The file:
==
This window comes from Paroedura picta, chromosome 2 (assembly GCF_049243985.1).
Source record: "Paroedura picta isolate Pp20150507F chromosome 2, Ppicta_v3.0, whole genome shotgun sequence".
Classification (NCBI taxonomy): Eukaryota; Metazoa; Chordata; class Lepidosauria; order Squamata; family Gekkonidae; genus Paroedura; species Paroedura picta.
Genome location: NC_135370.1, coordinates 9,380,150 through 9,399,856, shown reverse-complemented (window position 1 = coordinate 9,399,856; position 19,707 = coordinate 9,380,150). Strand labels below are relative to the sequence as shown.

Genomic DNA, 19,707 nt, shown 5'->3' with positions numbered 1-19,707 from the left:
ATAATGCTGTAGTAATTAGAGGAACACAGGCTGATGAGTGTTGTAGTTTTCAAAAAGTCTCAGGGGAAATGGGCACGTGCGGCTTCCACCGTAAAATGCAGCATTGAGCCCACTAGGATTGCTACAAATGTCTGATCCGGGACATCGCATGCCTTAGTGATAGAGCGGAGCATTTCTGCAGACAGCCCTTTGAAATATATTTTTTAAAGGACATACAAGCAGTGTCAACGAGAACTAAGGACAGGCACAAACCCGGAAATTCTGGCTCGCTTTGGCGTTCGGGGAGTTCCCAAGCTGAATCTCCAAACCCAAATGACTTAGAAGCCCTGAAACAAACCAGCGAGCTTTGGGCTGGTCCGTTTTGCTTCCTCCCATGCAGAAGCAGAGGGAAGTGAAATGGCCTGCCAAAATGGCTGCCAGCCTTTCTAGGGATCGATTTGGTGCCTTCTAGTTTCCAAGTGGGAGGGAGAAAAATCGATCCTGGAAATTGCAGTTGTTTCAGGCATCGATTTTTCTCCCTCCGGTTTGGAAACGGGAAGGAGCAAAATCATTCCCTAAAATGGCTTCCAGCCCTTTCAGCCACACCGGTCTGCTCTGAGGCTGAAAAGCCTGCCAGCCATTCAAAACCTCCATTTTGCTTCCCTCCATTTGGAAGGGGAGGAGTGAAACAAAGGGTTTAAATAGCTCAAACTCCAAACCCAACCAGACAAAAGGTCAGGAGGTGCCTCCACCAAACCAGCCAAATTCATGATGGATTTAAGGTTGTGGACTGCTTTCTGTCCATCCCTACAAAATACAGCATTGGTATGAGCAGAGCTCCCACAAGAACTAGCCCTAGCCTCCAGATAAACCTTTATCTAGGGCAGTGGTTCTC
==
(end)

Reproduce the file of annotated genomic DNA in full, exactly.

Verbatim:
This window comes from Paroedura picta, chromosome 2 (assembly GCF_049243985.1).
Source record: "Paroedura picta isolate Pp20150507F chromosome 2, Ppicta_v3.0, whole genome shotgun sequence".
Classification (NCBI taxonomy): Eukaryota; Metazoa; Chordata; class Lepidosauria; order Squamata; family Gekkonidae; genus Paroedura; species Paroedura picta.
Genome location: NC_135370.1, coordinates 9,380,150 through 9,399,856, shown reverse-complemented (window position 1 = coordinate 9,399,856; position 19,707 = coordinate 9,380,150). Strand labels below are relative to the sequence as shown.

Genomic DNA, 19,707 nt, shown 5'->3' with positions numbered 1-19,707 from the left:
ATAATGCTGTAGTAATTAGAGGAACACAGGCTGATGAGTGTTGTAGTTTTCAAAAAGTCTCAGGGGAAATGGGCACGTGCGGCTTCCACCGTAAAATGCAGCATTGAGCCCACTAGGATTGCTACAAATGTCTGATCCGGGACATCGCATGCCTTAGTGATAGAGCGGAGCATTTCTGCAGACAGCCCTTTGAAATATATTTTTTAAAGGACATACAAGCAGTGTCAACGAGAACTAAGGACAGGCACAAACCCGGAAATTCTGGCTCGCTTTGGCGTTCGGGGAGTTCCCAAGCTGAATCTCCAAACCCAAATGACTTAGAAGCCCTGAAACAAACCAGCGAGCTTTGGGCTGGTCCGTTTTGCTTCCTCCCATGCAGAAGCAGAGGGAAGTGAAATGGCCTGCCAAAATGGCTGCCAGCCTTTCTAGGGATCGATTTGGTGCCTTCTAGTTTCCAAGTGGGAGGGAGAAAAATCGATCCTGGAAATTGCAGTTGTTTCAGGCATCGATTTTTCTCCCTCCGGTTTGGAAACGGGAAGGAGCAAAATCATTCCCTAAAATGGCTTCCAGCCCTTTCAGCCACACCGGTCTGCTCTGAGGCTGAAAAGCCTGCCAGCCATTCAAAACCTCCATTTTGCTTCCCTCCATTTGGAAGGGGAGGAGTGAAACAAAGGGTTTAAATAGCTCAAACTCCAAACCCAACCAGACAAAAGGTCAGGAGGTGCCTCCACCAAACCAGCCAAATTCATGATGGATTTAAGGTTGTGGACTGCTTTCTGTCCATCCCTACAAAATACAGCATTGGTATGAGCAGAGCTCCCACAAGAACTAGCCCTAGCCTCCAGATAAACCTTTATCTAGGGCAGTGGTTCTC